Chemistry Careers – more than just research

A bit of a different post for me…

On Wednesday 14th November the Yorkshire and Humber regional group of the Society of Chemical Industry (SCI) hosted a careers options seminar at the University of York. The aim of the session was to show undergrads, postgrads and postdocs that there is a range of research and non-research careers paths that they can take, both in and out of the lab. As their newest communications officer, I thought I would share a summary of the evening with you ahead of the next session for the Uni of Leeds students and postdocs (message me for more info).

Matthew Thornton talked about his career in Knowledge Transfer. Not surprisingly, no one in the audience had even heard of knowledge transfer as a career option but Matthew explained it very well. Matthew has a degree in chemical engineering and a PhD in materials science. He showed that there are great opportunities to meet interesting people (e.g. Duke of Edinburgh) and to travel to many countries in his job. He gets to work with a wide variety of people from industry, academia and government.

Gareth Ensor works in process development and scale up at Astra Zeneca. He demonstrated, in his talk, that it is possible to have a great career in research without having a PhD. Gareth talked about the importance of the development of transferable skills such as acting decisively, strategic thinking and working collaboratively. He also showed pros and cons of his career, highlighting the learning that comes from scale up of processes.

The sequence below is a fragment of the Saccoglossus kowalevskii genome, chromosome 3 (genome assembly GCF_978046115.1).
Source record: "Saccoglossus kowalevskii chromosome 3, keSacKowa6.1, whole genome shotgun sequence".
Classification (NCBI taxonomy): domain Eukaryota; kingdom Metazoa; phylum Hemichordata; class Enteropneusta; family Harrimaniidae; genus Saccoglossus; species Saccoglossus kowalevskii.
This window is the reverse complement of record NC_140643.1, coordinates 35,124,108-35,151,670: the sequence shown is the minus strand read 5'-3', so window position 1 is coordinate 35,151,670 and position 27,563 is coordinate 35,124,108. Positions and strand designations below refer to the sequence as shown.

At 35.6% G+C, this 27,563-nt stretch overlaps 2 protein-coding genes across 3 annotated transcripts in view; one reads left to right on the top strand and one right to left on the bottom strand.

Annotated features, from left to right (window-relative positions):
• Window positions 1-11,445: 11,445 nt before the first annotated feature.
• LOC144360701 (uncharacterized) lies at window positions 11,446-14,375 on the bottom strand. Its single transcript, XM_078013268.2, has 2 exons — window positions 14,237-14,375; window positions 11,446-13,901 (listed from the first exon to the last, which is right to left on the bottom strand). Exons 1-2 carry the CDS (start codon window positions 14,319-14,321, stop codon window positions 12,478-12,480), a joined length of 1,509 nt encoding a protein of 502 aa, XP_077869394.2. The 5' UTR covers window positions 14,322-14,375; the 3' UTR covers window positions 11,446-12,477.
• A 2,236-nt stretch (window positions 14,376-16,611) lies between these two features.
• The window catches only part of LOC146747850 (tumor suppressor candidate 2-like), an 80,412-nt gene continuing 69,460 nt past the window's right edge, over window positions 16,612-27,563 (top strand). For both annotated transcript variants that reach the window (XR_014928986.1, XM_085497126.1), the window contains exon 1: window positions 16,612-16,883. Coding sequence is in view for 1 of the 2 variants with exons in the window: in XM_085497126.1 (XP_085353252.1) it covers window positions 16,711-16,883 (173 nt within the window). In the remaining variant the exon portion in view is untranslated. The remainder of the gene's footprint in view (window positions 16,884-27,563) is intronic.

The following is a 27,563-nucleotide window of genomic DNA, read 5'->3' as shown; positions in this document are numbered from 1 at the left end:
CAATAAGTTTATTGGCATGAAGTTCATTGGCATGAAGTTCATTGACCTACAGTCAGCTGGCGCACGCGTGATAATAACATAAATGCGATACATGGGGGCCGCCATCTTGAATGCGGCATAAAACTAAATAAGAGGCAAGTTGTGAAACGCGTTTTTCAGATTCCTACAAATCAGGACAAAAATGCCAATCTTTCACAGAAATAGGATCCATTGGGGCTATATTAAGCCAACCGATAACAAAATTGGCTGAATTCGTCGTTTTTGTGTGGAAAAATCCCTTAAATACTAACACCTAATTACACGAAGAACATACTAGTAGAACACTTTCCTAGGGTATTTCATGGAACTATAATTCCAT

Dan Woolaston is a trainee patent lawyer. He had a very entertaining talk on the intellectual challenge of patent law, and variety of work, switching from cutting edge science to lone inventors with simple ideas like bike locks. He described the required skills as excellent communication skills and the ability to understand the science behind the inventor’s idea quickly. He said the downside was the number (8+) of exams required.

Finally, Jason Lynham gave a talk on his academic career. He talked of the pleasure of working in something you really enjoy and the travel opportunities and collaborations abroad. He also described the pressure of constantly having to find funding, and the highs and lows of getting papers and funding bids accepted or rejected.

The turnout and feedback from the session was really good, let’s hope the one at Leeds is just as successful!

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